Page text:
Gasoline prices are rising again – up more than 30 cents a gallon in the past month and around 15 cents in the last two weeks alone. Motorists should brace for more pain.
One reason is that the global market for refined products is about to be upended by the latest European Union (EU) sanctions on Russia’s petroleum industry.
On February 5, the EU will ban imports of Russian refined products like diesel, jet fuel, gasoline, and heating oil. While global oil markets have recently handled a similar ban on Russian crude imports quite well, these product sanctions could be far more disruptive.
Markets for refined fuels are much more complex than for crude, with refineries configured to process certain types of feedstock crudes and to manufacture varying slates of products, depending on regional demand patterns.
The issue for Europe is that it relies on Russia for about 40 percent of its refined product imports and has been heavily dependent on Moscow to make up for its historical deficit of diesel production.
Global diesel supplies are already tight. It’s unclear how Europe will replace nearly 500,000 barrels per day of Russian diesel, especially since the continent has shut down over 1 million barrels a day of refining capacity in the past few years due to the global pandemic and radical climate policies.
Importing from non-Russian sources means competing with other buyers who are physically closer to the source, like Latin America in the case of U.S. diesel or Singapore in the case of Indian diesel.
Europe will have to rely heavily on new large-scale refineries in India and the Middle East, as well as a pick-up in China exports to replace Russian supplies.
But there are many reasons to think this realignment of diesel and refined product markets won’t go as smoothly as with crude, which is a far more fungible commodity.
For starters, the sanctions are coinciding with the reopening of China’s economy, which means that China’s big refineries could be more focused on satisfying rising demand at home than on exports. Indeed, optimism about Chinese demand has recently driven crude prices to nearly $90 a barrel for benchmark Brent.
If Europe pays a premium to import diesel from alternative sources like the Middle East, Asia, or North America, it will leave these markets with deficits. The easy solution would be for Russia to start shipping diesel to these markets, but unfortunately, it’s not that simple.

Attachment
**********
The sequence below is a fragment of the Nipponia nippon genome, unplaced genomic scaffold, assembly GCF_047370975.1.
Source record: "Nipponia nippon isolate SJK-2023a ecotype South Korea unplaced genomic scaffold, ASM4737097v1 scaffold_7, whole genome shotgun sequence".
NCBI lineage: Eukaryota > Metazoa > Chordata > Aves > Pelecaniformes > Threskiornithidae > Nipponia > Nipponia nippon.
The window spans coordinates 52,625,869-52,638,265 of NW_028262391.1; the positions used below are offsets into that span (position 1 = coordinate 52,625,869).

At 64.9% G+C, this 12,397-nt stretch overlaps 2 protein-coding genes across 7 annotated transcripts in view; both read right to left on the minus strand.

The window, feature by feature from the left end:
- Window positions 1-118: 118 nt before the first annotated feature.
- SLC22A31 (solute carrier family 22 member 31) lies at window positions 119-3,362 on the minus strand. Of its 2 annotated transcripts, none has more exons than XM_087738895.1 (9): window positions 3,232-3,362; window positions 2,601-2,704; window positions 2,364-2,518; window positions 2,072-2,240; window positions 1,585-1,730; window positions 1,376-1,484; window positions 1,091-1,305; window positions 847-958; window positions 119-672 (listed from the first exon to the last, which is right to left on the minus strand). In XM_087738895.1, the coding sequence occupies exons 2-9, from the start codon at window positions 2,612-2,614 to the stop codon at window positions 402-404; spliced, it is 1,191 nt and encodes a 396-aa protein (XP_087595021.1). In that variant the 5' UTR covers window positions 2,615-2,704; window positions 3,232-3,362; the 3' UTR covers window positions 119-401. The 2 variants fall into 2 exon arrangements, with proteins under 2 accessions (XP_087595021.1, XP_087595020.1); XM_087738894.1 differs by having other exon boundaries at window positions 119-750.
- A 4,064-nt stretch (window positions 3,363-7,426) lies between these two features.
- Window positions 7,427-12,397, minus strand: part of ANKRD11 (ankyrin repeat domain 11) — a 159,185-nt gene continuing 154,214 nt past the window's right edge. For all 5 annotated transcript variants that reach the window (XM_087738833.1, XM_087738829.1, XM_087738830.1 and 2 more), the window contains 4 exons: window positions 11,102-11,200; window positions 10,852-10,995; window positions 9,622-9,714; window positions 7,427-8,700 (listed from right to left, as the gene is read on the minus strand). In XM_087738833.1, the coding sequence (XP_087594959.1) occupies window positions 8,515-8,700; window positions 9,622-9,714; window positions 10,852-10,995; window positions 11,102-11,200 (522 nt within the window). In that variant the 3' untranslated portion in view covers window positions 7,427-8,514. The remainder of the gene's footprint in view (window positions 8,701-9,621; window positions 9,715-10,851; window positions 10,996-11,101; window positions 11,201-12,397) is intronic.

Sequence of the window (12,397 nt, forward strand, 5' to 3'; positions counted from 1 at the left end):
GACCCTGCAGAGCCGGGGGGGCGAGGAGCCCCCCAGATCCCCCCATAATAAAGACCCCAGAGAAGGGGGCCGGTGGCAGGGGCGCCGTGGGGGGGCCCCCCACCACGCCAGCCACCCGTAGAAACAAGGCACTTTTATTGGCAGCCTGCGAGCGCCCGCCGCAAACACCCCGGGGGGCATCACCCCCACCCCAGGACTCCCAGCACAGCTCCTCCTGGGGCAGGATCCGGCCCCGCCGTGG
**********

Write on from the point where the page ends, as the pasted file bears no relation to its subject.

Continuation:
Refined product tankers tend to be smaller and designed for short-haul routes, while Russian barrels, once destined for high-specification markets in Europe, will likely have to compete with cheaper, high-sulfur diesel in markets such as west Africa and Asia.
The logistical and market challenges mean that Russia probably won’t be able to place all its diesel and refined products exports. That would force Russian refineries to cut production of these fuels altogether, contributing to a global product shortage.
Bear in mind that Russia already must market its crude at steep discounts to attract non-European buyers, selling its Urals crude to India and China for around $45 a barrel, a discount of roughly $40 to the benchmark price.
Facing an even more dire product situation, Russian President Vladimir Putin said Moscow would prioritize crude exports over product sales. Markets also can’t rule out the possibility of Putin weaponizing diesel exports, as he has done with natural gas.
Russian refinery throughput could drop by 900,000 barrels per day after February 5, resulting in the loss of 650,000 barrels per day or more of product exports. That would come as most global refiners reduce runs in the spring to perform regular seasonal maintenance.
Such a scenario would see diesel prices and profit margins soar, prompting global refiners to maximize fuel production and fuel yields. But they would need to cut output of other products like gasoline, jet fuel, and heating oil to do this, which means the supply tightness would spread to other fuel markets – and lift the entire global petroleum complex.
For refiners, it would turn into a high-stakes game of “whack-a-mole” as they adjust yields to address the biggest shortages across the spectrum of fuels. But they could come up short without Russia, one of the world’s top fuel exporters, at full strength.
Consumers could be dealing with significantly higher fuel prices just as the global economy starts normalizing.
In the United States, motorists are now dealing with gasoline pump prices that have crept back up to $3.50 a gallon, while truckers are grappling with diesel prices north of $4.60 a gallon.
These markets face serious turmoil in the months ahead, meaning these prices may be the best consumers see in 2023.
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